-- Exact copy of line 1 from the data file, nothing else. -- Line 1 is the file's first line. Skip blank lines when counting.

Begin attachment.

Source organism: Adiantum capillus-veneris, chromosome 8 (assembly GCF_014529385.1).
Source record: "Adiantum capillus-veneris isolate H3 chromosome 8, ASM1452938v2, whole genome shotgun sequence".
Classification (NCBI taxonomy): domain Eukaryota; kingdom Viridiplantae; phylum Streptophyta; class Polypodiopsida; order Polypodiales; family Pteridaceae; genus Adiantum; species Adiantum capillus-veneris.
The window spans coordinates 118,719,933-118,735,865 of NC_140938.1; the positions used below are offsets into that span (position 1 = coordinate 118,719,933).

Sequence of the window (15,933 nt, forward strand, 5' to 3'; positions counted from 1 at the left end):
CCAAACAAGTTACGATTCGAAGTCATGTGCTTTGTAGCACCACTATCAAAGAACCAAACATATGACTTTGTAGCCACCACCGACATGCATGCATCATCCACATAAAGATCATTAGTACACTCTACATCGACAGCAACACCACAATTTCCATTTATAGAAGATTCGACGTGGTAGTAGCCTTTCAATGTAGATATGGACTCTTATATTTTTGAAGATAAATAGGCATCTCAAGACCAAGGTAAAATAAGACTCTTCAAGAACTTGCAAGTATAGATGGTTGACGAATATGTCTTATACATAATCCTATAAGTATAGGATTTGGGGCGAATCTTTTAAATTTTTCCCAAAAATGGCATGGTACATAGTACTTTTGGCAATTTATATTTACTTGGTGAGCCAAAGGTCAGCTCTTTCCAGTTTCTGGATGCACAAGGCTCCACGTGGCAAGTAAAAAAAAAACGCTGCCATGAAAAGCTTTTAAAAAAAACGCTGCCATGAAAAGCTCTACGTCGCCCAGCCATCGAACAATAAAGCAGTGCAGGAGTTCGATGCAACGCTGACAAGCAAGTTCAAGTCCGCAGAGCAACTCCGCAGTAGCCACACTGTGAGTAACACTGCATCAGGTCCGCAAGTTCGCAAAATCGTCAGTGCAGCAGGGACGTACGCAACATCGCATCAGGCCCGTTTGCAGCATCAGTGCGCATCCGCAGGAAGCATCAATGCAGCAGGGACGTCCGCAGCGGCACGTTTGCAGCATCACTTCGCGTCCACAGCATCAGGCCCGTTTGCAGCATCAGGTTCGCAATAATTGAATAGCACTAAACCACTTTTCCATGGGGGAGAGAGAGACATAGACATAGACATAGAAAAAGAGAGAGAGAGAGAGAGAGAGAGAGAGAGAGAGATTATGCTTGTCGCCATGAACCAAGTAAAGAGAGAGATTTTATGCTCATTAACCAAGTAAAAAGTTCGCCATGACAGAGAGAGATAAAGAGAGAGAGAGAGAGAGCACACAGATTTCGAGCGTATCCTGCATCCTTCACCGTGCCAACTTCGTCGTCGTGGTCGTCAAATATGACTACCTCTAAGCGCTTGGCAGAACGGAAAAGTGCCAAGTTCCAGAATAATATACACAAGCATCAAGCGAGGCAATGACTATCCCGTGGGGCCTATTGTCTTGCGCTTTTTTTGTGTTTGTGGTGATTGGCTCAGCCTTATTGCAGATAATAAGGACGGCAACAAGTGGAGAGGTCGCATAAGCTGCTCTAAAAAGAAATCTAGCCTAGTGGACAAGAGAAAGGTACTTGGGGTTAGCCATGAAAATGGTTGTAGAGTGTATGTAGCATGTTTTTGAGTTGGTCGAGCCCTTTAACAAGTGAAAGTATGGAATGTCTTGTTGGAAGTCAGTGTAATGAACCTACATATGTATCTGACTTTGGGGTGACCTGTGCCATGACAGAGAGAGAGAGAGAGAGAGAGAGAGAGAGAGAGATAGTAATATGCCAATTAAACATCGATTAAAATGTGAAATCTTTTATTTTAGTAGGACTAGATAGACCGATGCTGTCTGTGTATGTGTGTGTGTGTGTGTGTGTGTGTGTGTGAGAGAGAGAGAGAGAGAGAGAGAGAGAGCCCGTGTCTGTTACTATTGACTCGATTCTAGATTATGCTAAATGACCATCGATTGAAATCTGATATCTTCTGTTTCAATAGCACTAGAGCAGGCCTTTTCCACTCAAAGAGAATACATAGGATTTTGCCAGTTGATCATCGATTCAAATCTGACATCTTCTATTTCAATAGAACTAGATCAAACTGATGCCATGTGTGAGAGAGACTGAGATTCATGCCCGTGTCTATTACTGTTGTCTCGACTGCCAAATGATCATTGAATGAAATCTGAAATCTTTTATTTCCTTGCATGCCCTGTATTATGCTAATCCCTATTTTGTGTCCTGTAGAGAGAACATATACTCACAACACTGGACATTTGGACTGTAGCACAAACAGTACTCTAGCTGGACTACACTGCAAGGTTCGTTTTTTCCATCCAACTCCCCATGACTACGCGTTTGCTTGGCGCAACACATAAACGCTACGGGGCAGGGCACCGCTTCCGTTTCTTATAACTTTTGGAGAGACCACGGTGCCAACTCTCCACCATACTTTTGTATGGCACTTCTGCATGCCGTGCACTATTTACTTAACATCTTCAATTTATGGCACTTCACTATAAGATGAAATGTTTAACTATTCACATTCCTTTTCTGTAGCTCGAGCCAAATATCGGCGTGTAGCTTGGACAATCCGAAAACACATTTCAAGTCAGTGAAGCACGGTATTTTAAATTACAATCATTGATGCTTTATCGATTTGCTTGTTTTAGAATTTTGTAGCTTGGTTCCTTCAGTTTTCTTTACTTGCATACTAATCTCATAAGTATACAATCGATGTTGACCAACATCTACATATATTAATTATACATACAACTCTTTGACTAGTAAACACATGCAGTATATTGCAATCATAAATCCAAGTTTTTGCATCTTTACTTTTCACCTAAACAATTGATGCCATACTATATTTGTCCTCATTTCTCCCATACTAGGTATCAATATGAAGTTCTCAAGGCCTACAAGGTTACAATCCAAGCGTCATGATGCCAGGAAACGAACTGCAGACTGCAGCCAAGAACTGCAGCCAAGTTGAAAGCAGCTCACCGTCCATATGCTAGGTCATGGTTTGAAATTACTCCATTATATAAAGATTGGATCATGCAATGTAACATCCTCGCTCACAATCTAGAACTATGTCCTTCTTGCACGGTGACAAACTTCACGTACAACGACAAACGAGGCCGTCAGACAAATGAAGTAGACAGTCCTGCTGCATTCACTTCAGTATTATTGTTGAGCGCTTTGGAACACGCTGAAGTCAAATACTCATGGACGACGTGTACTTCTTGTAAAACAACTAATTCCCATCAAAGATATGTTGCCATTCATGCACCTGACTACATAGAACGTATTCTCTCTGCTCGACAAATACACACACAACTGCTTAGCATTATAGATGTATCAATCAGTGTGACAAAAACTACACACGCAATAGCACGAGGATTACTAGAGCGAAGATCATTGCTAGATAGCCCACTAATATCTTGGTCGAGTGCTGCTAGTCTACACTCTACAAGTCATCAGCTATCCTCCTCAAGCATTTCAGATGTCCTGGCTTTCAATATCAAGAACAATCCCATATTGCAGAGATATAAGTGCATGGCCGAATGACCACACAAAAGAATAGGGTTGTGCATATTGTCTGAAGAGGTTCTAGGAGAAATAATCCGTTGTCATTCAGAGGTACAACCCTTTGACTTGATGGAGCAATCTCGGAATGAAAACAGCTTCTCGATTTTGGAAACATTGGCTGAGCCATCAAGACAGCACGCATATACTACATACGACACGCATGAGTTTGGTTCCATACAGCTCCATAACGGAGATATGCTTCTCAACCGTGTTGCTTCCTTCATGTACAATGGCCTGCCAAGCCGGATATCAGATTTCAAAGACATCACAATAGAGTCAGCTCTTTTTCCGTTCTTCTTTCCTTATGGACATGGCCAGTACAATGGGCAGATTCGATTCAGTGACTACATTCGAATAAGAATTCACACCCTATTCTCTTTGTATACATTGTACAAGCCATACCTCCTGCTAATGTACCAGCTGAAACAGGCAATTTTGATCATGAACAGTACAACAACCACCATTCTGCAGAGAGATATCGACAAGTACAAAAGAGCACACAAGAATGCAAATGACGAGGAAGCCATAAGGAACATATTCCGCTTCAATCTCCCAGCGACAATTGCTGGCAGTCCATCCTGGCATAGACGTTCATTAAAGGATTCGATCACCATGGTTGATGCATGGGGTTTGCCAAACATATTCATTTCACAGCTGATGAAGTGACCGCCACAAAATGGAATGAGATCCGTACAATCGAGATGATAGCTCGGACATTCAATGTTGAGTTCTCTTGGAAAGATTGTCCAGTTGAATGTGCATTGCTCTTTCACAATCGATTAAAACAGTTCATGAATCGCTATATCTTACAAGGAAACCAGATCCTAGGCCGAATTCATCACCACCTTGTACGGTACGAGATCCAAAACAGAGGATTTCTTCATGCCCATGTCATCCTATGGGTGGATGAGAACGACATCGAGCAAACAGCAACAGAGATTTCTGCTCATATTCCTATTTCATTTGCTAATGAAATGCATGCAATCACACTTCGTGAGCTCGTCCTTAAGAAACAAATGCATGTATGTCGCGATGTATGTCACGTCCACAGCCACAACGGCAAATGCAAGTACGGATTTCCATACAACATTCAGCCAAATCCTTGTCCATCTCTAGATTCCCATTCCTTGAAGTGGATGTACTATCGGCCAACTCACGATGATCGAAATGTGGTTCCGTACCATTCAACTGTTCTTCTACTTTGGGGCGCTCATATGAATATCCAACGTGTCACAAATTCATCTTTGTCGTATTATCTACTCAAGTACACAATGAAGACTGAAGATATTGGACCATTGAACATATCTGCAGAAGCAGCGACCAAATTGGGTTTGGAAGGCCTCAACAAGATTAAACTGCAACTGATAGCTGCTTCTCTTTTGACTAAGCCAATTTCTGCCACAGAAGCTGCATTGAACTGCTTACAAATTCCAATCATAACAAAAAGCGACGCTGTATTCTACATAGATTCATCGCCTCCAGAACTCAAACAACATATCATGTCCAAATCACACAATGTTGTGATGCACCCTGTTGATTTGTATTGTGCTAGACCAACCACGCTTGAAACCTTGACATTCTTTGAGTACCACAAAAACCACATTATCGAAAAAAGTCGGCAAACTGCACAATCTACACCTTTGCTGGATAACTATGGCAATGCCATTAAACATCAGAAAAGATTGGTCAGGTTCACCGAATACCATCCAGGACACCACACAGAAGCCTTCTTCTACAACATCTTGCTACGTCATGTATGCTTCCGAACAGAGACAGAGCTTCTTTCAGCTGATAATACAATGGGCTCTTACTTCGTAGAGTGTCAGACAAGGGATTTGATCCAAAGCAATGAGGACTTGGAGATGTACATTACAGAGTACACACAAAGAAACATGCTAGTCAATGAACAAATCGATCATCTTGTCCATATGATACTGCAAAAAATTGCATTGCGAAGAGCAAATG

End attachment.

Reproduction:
Source organism: Adiantum capillus-veneris, chromosome 8 (assembly GCF_014529385.1).